Crash May Put New Billy Idol Album, Movie Role on Hold

Billy Idol’s motorcycle accident Tuesday morning occurred just hours after the rock star finished his first album in more than three years and just five weeks before he was to begin his co-starring role in an Oliver Stone film about Jim Morrison, the controversial lead singer of the Doors rock band.

The British-born Idol (real name: William Broad) broke his right leg and left forearm when he went through a stop sign in Hollywood and crashed into a moving automobile, said Los Angeles police. Though he was not wearing a helmet, there were no serious head injuries.

Idol’s publicist, Ellen Golden, said Wednesday that the singer, 34, had taken a long time on the new album because he viewed it as a transitional work that he hoped would expand his audience from his largely teen rock following to include a more adult crowd.

“The record is definitely his most mature and honest record,” Golden said describing “Charmed Life,” which is scheduled to be released in April. “He refers to himself directly a lot on it. He’s very proud of what he has to say.”

A national tour was to follow the album’s release.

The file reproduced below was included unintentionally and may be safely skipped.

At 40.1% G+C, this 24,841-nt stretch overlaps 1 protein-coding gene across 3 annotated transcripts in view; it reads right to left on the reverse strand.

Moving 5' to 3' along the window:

How the injuries will affect these plans was still uncertain Wednesday. Idol was described by a Cedars-Sinai Medical Center spokesman as in serious but stable condition following a seven-hour operation Tuesday involving three orthopedic surgeons.


Hospital spokesman Ron Wise said Idol would probably remain hospitalized for up to two weeks. His need for physical therapy or further treatment had not been determined.

“Working in his favor is that he’s young and healthy and athletic,” said Wise, who added that Idol was awake and alert Wednesday.

Idol’s last album, not counting a greatest hits package, was 1986’s “Whiplash Smile,” which sold more than 1 million copies and represented a preliminary step away from the flashy, rebellious near-punk image he’d courted since his days leading the late-'70s London band Generation X. His best-known solo hits include “White Wedding,” “Rebel Yell” and the 1986 Top 10 selection, “To Be a Lover.”

Though he still invariably appeared in black leather and studs, a seemingly permanent sneer on his face, “Whiplash Smile” presented him as a maturing artist.

In recent years, Idol has been a fixture in Los Angeles, often seen at local music clubs where he sometimes spontaneously took the stage for late-night jam sessions. He was also one of many celebrity Harley-Davidson riders, seen in the company of the likes of Mickey Rourke and Gary Busey, who himself had a serious crash in late 1988. Idol performed at a November 1988 benefit to help track down the hit-and-run driver who killed a cycle-riding friend of his.